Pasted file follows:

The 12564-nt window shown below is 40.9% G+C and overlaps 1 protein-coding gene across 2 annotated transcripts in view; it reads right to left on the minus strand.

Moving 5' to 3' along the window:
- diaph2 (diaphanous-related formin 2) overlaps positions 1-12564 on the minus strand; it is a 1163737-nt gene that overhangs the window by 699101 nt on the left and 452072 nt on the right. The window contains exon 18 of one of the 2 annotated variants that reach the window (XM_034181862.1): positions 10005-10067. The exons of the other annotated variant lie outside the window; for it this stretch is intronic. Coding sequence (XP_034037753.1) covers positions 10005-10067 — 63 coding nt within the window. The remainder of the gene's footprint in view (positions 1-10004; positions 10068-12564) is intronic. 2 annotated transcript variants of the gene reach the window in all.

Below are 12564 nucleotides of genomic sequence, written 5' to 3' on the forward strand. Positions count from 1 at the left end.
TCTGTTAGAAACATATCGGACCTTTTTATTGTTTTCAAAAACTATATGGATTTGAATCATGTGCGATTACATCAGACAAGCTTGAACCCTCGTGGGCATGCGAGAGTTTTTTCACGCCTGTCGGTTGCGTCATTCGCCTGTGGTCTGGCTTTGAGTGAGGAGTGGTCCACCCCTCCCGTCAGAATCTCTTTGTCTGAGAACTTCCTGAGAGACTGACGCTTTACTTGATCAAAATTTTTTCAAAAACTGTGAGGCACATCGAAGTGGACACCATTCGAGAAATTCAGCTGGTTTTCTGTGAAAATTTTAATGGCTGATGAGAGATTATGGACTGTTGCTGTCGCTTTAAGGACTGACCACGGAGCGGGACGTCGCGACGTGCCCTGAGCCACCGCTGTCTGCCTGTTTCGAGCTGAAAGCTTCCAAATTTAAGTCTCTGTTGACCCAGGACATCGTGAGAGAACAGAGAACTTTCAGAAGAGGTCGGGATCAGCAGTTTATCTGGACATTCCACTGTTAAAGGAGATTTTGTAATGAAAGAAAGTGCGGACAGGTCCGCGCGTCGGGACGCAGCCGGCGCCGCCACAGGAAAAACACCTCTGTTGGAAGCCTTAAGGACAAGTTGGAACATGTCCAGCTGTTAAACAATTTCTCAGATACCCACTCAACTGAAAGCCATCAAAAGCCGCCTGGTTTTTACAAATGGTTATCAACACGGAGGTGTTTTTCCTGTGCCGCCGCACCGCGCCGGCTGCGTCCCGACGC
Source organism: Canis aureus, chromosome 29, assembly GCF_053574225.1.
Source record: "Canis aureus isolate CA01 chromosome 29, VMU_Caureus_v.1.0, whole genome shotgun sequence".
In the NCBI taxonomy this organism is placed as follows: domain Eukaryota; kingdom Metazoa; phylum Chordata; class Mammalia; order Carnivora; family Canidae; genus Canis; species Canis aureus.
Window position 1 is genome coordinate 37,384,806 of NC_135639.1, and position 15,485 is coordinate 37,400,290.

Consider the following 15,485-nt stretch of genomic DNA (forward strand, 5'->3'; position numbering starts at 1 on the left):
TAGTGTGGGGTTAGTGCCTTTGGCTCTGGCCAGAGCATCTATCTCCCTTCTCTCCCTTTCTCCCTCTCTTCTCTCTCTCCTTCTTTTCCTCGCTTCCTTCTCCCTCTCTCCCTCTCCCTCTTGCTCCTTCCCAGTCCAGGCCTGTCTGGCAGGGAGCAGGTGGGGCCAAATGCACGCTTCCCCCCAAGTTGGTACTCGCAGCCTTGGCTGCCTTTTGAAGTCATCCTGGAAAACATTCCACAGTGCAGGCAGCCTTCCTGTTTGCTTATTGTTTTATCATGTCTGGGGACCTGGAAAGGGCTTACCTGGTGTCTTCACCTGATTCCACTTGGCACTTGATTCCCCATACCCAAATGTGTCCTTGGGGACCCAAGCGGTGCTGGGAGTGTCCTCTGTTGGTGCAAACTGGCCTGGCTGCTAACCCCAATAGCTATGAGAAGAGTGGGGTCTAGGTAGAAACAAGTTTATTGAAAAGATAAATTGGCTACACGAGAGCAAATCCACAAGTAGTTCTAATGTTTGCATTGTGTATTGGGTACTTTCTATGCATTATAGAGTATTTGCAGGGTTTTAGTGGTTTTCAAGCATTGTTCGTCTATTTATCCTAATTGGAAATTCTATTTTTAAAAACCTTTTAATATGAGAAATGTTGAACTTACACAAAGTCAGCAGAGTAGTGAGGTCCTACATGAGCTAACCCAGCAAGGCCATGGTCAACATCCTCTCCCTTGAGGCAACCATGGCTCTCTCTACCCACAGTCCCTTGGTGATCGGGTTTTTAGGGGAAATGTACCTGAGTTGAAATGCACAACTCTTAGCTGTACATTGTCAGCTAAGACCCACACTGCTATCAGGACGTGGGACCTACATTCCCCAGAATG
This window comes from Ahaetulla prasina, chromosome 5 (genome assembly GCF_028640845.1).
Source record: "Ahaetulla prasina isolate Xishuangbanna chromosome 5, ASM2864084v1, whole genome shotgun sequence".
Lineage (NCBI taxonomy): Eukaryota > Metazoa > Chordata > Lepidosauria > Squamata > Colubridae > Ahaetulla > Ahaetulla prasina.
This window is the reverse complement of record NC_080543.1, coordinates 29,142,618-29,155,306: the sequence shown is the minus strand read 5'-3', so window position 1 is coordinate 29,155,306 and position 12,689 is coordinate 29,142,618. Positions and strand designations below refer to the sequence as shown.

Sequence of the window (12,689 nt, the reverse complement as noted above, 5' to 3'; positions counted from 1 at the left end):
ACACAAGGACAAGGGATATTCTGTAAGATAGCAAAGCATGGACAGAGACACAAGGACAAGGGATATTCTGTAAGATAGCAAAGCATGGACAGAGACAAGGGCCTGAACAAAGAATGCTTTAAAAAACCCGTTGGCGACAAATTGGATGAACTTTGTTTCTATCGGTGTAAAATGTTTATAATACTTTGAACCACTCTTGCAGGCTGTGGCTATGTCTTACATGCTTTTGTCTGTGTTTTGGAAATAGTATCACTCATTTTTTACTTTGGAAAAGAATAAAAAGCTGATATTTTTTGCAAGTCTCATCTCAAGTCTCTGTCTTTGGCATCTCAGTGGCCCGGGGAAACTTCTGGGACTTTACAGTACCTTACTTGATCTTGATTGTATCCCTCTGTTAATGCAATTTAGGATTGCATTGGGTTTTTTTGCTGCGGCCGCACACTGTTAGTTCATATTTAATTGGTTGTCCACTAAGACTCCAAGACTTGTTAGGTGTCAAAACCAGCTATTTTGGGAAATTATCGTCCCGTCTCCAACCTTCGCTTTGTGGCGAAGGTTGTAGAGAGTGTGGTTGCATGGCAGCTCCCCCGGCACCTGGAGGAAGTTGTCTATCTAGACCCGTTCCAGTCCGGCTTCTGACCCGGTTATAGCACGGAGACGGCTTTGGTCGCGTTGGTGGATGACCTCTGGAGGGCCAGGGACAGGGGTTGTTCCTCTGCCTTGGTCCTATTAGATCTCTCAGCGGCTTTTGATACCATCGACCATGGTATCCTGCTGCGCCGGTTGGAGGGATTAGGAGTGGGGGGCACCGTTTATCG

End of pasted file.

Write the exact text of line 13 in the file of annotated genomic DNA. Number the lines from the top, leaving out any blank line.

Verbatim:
Source record: "Ahaetulla prasina isolate Xishuangbanna chromosome 5, ASM2864084v1, whole genome shotgun sequence".